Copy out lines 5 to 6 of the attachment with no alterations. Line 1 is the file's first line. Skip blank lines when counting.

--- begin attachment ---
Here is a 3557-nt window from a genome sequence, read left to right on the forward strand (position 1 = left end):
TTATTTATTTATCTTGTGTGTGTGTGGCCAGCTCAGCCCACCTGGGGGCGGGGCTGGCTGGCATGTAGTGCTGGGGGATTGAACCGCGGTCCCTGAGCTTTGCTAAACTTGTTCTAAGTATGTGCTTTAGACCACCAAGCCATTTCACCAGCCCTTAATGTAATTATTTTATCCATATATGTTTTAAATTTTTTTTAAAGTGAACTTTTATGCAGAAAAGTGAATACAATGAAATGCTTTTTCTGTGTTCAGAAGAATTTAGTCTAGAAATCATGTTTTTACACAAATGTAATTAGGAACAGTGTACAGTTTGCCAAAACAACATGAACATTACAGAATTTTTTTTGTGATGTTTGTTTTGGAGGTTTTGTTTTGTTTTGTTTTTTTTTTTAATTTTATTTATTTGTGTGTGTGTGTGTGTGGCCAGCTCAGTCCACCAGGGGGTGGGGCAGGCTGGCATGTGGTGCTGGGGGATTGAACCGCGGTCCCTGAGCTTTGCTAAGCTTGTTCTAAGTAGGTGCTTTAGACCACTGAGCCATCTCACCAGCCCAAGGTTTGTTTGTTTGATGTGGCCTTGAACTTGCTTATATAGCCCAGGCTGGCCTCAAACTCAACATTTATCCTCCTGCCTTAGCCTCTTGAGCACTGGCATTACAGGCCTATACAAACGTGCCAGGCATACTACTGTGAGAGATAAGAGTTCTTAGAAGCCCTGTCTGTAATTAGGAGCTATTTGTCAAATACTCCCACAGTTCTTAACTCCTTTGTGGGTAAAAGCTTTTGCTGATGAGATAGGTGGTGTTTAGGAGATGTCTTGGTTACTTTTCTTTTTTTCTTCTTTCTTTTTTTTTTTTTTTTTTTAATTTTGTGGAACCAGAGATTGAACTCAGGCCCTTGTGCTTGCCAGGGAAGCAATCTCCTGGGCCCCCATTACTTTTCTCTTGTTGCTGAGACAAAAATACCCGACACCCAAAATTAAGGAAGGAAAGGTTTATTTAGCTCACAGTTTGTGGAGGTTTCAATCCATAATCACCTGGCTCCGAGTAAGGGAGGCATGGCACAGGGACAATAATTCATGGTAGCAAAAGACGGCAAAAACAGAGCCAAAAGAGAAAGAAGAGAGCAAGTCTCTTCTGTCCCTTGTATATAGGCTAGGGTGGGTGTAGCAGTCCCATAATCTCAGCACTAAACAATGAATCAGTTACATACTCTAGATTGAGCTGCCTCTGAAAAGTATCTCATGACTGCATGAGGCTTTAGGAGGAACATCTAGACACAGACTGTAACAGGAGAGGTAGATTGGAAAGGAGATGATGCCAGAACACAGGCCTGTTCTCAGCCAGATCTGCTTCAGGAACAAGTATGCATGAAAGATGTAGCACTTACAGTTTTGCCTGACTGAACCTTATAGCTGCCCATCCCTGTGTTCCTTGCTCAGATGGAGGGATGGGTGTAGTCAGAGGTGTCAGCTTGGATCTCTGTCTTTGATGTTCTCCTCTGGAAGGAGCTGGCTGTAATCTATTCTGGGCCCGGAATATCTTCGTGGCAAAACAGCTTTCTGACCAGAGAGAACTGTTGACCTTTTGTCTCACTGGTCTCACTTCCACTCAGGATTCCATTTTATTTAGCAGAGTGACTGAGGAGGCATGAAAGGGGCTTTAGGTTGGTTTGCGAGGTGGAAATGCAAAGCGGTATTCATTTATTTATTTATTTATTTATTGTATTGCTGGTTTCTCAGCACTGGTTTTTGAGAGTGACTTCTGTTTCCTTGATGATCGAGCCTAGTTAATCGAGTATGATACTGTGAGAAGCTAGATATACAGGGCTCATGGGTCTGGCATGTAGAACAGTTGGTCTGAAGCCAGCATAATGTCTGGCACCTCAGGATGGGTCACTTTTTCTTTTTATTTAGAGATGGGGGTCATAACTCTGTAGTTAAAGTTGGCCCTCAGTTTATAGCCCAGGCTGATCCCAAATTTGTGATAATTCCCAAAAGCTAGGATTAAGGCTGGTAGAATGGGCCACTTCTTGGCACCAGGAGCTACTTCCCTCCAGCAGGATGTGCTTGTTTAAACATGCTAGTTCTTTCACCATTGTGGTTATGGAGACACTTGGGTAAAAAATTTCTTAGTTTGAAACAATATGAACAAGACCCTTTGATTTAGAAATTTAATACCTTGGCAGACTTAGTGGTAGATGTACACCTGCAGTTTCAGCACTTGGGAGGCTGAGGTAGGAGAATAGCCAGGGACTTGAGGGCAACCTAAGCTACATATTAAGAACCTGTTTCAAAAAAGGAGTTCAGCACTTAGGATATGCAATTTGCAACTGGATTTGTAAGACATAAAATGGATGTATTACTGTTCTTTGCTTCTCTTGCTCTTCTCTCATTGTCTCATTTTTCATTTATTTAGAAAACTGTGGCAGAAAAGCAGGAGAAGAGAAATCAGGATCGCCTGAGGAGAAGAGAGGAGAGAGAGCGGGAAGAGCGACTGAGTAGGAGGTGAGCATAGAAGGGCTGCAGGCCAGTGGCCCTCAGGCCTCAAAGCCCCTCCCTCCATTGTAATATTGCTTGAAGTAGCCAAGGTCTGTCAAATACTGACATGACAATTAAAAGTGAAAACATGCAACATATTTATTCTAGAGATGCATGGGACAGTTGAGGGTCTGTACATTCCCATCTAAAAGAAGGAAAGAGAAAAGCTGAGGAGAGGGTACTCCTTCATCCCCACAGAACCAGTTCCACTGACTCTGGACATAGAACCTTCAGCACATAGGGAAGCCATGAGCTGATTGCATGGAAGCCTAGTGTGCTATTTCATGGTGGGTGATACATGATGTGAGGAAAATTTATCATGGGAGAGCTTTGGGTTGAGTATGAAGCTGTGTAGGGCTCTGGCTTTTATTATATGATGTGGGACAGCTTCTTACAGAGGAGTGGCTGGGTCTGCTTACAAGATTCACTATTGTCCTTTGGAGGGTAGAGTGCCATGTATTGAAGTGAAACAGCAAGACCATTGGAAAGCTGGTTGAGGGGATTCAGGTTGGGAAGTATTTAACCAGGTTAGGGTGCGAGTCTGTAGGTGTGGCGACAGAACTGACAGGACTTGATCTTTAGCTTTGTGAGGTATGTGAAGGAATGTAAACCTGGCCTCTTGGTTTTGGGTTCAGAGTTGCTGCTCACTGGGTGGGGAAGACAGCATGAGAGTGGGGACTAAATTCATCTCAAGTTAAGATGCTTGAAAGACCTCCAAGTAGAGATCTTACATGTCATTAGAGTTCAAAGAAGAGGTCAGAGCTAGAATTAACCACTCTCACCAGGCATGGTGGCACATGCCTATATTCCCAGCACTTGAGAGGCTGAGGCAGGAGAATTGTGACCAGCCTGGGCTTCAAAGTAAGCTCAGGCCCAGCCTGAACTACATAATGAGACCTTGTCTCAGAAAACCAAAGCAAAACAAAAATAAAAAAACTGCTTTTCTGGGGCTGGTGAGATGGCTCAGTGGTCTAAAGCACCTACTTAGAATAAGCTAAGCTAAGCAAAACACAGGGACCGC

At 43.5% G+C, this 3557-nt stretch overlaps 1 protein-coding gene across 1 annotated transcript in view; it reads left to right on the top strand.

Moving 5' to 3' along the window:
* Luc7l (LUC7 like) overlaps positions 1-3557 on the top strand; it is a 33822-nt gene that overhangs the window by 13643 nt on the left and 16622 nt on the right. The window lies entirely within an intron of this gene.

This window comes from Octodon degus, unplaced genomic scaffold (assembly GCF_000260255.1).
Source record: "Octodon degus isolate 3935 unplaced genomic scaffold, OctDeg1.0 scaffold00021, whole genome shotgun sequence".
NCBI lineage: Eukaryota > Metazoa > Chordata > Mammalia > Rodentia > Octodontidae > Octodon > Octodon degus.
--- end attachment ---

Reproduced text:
* Luc7l (LUC7 like) overlaps positions 1-3557 on the top strand; it is a 33822-nt gene that overhangs the window by 13643 nt on the left and 16622 nt on the right. The window lies entirely within an intron of this gene.

This window comes from Octodon degus, unplaced genomic scaffold (assembly GCF_000260255.1).